Nyberg and the National Tropical Botanical Garden (NTBG) team, in collaboration with the Hawaii State Division of Forestry and Wildlife, rediscovered three species thought to be extinct or locally extinct from Kauai and discovered larger populations of several other endangered species of extinction with populations smaller than 100 individuals.

The drone would eventually discover 5,500 new individuals in just a few months after years of searching, an increase of more than 900% of the plant’s known population.

In the case of such discoveries, “it was just excitement,” Nyberg said. “Even one or two implants would be a big hit. Now, we may still have some time before extinction.”


Today, two out of five plant species globally are threatened with extinction. The situation is often even worse on islands that have a high rate of endemism – species that grow nowhere else in the world – and are cut off from potential refuges.

Kauai has 250 plant species that can only be found on the island.

Invasive species such as feral pigs, habitat loss, and landslides from heavy rains threaten many of Hawaii’s plants.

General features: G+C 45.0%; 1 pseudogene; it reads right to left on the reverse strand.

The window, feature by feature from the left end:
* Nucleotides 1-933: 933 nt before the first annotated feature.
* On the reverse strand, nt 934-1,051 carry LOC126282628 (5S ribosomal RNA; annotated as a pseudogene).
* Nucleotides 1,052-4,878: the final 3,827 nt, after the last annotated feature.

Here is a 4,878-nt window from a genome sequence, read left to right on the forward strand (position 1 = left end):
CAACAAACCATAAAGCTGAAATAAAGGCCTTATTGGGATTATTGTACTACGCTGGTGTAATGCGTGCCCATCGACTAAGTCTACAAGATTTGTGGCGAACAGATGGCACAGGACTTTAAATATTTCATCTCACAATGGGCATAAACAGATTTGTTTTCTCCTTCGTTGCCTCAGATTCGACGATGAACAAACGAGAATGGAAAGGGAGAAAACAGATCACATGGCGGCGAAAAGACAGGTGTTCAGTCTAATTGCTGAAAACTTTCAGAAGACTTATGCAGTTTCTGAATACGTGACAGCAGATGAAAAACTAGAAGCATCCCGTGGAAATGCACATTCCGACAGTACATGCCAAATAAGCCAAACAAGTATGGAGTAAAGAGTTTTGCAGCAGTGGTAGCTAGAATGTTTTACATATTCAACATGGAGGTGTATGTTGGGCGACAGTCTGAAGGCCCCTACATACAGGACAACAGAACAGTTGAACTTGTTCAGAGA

About 10 percent of Kauai’s plants are already extinct or extinct in the wild, and an additional 87 percent are endangered, according to a 2020 assessment for the International Union for the Conservation of Nature’s Red List of Threatened Species.

“Things are really special here because we’re so far away from everything,” said Nina Ronsted, director of science and conservation at NTBG who led the assessment. “Each plant plays a very specific role” in the environment.

Species such as na’ena’e (Dubautia waialealae) that grow in the island’s swamp forests are critically endangered. The loss of a single species can throw an entire ecosystem out of balance.

“It’s kind of like a tower of cards,” said Ronsted. “If you take off too much, it will fall off.”


Finding rare plants in nature is only half the battle. To protect species in the long term, botanists need to collect samples – seeds and genetic material – which they can grow in greenhouse nurseries. This helps provide an insurance policy against extinction.